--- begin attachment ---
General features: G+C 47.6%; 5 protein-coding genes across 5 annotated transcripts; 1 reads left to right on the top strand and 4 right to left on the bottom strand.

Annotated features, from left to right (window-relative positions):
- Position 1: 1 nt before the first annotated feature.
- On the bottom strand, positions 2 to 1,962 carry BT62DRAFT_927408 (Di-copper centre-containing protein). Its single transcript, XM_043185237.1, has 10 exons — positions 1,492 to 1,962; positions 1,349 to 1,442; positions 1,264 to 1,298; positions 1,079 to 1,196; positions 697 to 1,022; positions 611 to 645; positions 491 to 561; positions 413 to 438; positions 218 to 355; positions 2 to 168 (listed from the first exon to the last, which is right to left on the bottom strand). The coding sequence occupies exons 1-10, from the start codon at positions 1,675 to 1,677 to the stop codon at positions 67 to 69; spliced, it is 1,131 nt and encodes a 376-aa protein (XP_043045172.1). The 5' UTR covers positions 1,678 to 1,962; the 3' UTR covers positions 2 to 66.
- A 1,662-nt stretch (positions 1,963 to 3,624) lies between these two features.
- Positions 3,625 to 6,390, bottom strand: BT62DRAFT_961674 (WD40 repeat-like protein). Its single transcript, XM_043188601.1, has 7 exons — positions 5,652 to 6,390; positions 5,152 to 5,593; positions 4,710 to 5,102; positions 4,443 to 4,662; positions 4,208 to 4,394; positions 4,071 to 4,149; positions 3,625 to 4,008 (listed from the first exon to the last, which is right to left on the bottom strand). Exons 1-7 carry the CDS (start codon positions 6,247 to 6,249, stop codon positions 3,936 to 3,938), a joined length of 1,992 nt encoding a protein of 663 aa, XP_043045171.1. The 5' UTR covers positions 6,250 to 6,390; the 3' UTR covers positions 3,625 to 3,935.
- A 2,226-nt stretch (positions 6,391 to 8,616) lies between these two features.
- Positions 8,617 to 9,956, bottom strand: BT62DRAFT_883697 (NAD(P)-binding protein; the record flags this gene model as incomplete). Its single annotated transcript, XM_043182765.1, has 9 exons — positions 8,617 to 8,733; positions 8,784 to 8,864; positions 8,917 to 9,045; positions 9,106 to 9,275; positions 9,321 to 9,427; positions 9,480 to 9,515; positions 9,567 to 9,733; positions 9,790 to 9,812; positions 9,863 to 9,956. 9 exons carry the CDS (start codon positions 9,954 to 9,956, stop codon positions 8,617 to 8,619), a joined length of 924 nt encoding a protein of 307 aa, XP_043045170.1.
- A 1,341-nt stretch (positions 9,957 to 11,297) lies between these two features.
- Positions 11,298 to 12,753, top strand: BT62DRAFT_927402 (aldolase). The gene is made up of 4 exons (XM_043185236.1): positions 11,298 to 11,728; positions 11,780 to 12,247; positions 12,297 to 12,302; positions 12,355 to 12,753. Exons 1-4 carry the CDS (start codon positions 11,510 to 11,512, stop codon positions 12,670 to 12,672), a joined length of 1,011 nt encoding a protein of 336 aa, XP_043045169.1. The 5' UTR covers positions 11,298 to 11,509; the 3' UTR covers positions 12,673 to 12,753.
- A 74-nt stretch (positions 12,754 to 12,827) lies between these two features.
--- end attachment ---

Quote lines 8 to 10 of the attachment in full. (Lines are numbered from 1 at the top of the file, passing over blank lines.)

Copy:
- Positions 8,617 to 9,956, bottom strand: BT62DRAFT_883697 (NAD(P)-binding protein; the record flags this gene model as incomplete). Its single annotated transcript, XM_043182765.1, has 9 exons — positions 8,617 to 8,733; positions 8,784 to 8,864; positions 8,917 to 9,045; positions 9,106 to 9,275; positions 9,321 to 9,427; positions 9,480 to 9,515; positions 9,567 to 9,733; positions 9,790 to 9,812; positions 9,863 to 9,956. 9 exons carry the CDS (start codon positions 9,954 to 9,956, stop codon positions 8,617 to 8,619), a joined length of 924 nt encoding a protein of 307 aa, XP_043045170.1.
- A 1,341-nt stretch (positions 9,957 to 11,297) lies between these two features.
- Positions 11,298 to 12,753, top strand: BT62DRAFT_927402 (aldolase). The gene is made up of 4 exons (XM_043185236.1): positions 11,298 to 11,728; positions 11,780 to 12,247; positions 12,297 to 12,302; positions 12,355 to 12,753. Exons 1-4 carry the CDS (start codon positions 11,510 to 11,512, stop codon positions 12,670 to 12,672), a joined length of 1,011 nt encoding a protein of 336 aa, XP_043045169.1. The 5' UTR covers positions 11,298 to 11,509; the 3' UTR covers positions 12,673 to 12,753.